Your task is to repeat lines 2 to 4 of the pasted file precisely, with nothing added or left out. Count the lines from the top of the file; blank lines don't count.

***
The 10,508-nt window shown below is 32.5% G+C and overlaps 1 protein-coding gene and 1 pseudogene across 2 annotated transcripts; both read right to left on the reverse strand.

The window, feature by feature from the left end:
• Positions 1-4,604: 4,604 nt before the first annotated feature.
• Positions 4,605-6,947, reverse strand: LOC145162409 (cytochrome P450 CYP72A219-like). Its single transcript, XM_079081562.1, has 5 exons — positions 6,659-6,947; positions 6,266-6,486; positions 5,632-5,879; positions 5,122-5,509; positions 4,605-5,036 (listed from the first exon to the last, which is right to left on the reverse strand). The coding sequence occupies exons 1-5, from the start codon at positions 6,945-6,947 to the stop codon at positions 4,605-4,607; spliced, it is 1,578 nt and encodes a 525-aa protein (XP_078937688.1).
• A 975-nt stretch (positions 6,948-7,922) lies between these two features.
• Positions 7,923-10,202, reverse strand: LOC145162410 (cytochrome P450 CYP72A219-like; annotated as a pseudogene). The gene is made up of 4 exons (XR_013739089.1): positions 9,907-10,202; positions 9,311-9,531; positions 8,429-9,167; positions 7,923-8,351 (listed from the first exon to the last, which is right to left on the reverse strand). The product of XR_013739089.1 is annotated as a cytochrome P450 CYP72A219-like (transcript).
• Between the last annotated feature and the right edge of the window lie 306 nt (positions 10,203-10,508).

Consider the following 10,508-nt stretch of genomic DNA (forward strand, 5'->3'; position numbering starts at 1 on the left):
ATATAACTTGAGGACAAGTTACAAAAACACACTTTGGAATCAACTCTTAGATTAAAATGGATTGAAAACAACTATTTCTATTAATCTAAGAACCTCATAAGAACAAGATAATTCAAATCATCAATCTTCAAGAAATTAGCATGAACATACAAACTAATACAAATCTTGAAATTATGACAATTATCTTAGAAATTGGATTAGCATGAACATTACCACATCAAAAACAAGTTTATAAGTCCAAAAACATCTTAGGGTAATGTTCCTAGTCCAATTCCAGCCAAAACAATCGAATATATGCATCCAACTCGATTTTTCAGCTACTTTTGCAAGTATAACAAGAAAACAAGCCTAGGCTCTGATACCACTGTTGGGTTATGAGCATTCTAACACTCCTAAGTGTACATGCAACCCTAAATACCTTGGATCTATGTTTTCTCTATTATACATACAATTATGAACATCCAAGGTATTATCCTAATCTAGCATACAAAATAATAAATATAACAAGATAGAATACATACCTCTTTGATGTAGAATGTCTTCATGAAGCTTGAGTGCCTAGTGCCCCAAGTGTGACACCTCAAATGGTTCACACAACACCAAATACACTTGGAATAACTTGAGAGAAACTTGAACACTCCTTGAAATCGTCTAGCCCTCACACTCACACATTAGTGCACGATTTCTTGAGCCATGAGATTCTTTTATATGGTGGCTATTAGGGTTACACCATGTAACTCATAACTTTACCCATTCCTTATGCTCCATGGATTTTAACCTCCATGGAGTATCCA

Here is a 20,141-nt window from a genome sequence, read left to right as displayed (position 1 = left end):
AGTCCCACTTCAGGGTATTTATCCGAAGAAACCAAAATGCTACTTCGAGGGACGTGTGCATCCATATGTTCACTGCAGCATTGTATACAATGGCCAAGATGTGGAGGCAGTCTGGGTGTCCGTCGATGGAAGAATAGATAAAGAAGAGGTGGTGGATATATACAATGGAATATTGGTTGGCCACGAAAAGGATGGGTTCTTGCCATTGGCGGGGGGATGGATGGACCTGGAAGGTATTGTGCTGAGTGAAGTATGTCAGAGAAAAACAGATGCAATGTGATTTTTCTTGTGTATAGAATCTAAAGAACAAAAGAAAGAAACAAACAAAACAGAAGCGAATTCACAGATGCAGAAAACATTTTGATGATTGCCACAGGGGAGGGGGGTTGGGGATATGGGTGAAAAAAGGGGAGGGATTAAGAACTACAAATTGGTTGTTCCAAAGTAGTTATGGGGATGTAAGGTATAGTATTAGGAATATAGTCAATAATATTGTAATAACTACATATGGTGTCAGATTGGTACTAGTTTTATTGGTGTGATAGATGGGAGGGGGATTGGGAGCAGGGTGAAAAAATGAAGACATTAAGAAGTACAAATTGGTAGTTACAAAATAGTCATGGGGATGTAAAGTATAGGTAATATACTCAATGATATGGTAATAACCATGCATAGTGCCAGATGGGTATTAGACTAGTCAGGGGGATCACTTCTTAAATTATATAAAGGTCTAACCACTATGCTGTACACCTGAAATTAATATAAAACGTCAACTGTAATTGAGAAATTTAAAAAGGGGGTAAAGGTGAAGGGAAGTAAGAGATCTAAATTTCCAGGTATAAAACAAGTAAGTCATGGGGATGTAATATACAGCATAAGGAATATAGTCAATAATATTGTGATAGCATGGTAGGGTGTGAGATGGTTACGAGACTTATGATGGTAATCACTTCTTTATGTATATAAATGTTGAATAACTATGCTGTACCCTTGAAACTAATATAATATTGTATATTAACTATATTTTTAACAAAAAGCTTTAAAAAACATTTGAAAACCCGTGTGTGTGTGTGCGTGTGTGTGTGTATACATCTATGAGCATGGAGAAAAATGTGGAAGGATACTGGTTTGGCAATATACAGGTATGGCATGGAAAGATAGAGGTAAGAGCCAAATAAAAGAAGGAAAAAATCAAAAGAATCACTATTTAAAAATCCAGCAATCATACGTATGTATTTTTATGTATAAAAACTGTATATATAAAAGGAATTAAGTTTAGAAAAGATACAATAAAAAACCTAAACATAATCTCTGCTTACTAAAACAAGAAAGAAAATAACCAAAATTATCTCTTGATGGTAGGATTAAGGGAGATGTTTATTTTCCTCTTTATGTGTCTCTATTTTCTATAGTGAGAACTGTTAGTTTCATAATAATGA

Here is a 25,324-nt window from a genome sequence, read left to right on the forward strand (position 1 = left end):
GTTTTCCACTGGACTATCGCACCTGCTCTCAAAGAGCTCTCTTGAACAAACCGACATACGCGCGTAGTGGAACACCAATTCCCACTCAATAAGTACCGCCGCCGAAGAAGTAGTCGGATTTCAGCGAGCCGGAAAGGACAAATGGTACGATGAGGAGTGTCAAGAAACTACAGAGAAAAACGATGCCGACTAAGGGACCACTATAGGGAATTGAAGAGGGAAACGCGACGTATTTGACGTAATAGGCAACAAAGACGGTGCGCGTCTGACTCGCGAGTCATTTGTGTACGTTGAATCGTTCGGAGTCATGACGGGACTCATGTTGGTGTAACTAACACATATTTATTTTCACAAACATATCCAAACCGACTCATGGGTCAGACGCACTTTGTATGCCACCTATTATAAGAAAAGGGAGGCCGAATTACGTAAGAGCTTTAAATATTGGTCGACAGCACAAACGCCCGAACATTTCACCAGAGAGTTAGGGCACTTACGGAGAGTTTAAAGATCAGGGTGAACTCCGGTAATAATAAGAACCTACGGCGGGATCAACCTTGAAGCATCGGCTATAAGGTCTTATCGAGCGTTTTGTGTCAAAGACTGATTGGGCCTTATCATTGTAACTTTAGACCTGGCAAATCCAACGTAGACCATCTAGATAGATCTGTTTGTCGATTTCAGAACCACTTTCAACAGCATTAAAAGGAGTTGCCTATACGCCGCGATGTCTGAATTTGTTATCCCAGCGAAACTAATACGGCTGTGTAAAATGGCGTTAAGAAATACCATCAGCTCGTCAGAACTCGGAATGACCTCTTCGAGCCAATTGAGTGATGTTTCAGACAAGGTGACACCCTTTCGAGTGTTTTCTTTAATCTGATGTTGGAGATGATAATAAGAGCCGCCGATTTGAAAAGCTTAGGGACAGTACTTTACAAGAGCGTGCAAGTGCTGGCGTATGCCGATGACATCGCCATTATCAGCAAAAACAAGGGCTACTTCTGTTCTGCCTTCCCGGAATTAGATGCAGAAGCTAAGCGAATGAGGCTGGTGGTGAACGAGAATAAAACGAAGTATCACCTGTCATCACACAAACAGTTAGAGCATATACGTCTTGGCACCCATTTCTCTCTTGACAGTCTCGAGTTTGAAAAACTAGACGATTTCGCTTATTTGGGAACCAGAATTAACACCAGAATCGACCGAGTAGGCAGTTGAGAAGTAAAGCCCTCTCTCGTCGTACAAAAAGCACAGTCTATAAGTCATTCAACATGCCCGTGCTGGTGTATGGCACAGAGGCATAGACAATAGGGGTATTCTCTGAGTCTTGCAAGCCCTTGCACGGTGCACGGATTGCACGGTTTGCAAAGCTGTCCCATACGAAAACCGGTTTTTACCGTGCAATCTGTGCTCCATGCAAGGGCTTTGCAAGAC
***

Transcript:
The window, feature by feature from the left end:
• Positions 1-4,604: 4,604 nt before the first annotated feature.
• Positions 4,605-6,947, reverse strand: LOC145162409 (cytochrome P450 CYP72A219-like). Its single transcript, XM_079081562.1, has 5 exons — positions 6,659-6,947; positions 6,266-6,486; positions 5,632-5,879; positions 5,122-5,509; positions 4,605-5,036 (listed from the first exon to the last, which is right to left on the reverse strand). The coding sequence occupies exons 1-5, from the start codon at positions 6,945-6,947 to the stop codon at positions 4,605-4,607; spliced, it is 1,578 nt and encodes a 525-aa protein (XP_078937688.1).